Monthly Archives: September 2014

A fixed holiday entitlement tells us it’s OK to take a break – even though our work is far from done, says Lucy Kellaway


Patrick Jenkins is joined by Sam Fleming, Emma Dunkley and Harriet Agnew, as well as Clifford Chance’s Simon Gleeson to discuss bankers pay, the latest on the foreign exchange trading scandal and KPMG’s innovative deal to subsidise mortgages for its staff


Peter Harwood’s job at Acas has given him an insider’s view of the transformation of industrial relations in Britain over the past three decades. He spoke to Sarah O’Connor about how the service has changed since he joined it 28 years ago.


Two women are leading this year’s presidential election contest in Brazil – the incumbent Dilma Rousseff and an upstart candidate Marina Silva. Ms Silva shot to the top of the polls after she became Socialist Party candidate last month following the death of its previous presidential hopeful, Eduardo Campos. Joe Leahy, FT correspondent in São Paulo, discusses the two rival candidates with Fiona Symon.


One of Russia’s richest men was placed under house arrest last week on charges of money laundering. Courtney Weaver, the FT’s deputy Moscow bureau chief, takes an in-depth look at the strange story behind the arrest, and what it says about Putin’s brand of power politics.


This week’s show looks at how a proposed mansion tax may work and who would be affected, plus how behavioural psychology can aid investors, and how inheritance laws are changing where there is no will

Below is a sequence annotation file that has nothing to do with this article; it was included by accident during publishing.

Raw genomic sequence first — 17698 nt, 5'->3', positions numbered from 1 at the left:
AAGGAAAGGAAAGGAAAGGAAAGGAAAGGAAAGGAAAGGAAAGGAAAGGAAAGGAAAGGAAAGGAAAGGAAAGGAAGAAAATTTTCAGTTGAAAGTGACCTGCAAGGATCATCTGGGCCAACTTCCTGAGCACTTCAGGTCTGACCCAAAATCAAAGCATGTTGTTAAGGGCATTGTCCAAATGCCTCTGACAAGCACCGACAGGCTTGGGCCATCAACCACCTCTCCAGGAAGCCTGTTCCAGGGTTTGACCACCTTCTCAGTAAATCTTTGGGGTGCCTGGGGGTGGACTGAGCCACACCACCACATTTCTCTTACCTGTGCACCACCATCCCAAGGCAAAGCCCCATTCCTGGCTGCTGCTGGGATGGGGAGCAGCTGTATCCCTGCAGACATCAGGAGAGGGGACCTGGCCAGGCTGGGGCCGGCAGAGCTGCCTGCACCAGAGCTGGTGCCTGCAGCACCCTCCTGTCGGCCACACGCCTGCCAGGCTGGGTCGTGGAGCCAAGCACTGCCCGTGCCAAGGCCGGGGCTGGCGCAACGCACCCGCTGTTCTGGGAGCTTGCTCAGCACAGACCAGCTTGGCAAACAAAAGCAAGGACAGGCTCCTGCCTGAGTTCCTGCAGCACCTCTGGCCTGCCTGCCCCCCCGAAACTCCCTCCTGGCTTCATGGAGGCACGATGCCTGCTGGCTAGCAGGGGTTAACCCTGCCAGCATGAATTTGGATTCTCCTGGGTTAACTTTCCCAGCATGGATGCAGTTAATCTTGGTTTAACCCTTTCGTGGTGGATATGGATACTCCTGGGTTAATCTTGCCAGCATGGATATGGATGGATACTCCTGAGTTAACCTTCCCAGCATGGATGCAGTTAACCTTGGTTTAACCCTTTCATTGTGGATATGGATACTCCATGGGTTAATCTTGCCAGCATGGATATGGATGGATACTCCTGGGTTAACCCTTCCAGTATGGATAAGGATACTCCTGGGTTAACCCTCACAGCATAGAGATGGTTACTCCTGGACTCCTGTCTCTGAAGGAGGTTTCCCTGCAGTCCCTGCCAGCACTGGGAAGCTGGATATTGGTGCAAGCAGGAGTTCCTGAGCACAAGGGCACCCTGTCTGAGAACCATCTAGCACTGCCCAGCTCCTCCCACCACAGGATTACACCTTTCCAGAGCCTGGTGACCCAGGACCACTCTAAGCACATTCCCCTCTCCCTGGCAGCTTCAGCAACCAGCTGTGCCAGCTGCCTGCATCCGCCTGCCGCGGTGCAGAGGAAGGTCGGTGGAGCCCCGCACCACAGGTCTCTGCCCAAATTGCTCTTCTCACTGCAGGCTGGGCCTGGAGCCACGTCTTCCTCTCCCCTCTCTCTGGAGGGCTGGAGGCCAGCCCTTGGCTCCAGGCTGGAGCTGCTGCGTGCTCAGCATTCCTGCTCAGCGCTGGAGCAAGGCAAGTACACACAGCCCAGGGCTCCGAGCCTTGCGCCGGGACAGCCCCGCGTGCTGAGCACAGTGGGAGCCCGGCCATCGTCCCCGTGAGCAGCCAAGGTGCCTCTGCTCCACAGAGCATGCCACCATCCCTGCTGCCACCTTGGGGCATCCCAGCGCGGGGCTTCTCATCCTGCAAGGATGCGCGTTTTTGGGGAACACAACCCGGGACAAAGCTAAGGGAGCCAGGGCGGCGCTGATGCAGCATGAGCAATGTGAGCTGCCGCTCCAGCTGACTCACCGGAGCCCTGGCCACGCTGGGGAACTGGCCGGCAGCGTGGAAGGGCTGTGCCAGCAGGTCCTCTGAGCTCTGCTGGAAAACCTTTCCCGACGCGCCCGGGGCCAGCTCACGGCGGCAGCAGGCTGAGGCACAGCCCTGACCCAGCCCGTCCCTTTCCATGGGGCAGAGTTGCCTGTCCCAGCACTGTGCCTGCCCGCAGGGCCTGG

As the prospect of higher US interest rates puts emerging markets under renewed pressure, Delphine Strauss, currencies correspondent, asks Koon Chow, emerging markets strategist at Barclays, whether we will see a repeat of last year’s ‘taper tantrum’. Also, what is the scope for volatility as carry trades unwind, and what are the risks of China resorting to exchange rate intervention to boost flagging growth.


The US says air strikes launched this week against Islamists in Syria with the backing of Arab allies mark the beginning of a sustained campaign that could last for years. Sam Jones, FT defence and security editor, talks to Fiona Symon about the risks associated with the campaign.


Afghanistan’s two presidential candidates have agreed to share power, drawing a line under a contested election that has dragged on for almost six months. Ashraf Ghani, former finance minister, becomes president and Abdullah Abdullah, ex-foreign minister, takes over the newly created position of chief executive officer. Fiona Symon spoke to May Jeong, FT correspondent in Kabul, about the deal.


With President François Hollande languishing at record lows in the polls, former president Nicolas Sarkozy has announced that he plans to return to frontline politics, which almost certainly means a view to running for the presidency in 2017. Gideon Rachman is joined by Hugh Carnegy, Paris bureau chief, and Tony Barber to discuss his prospects.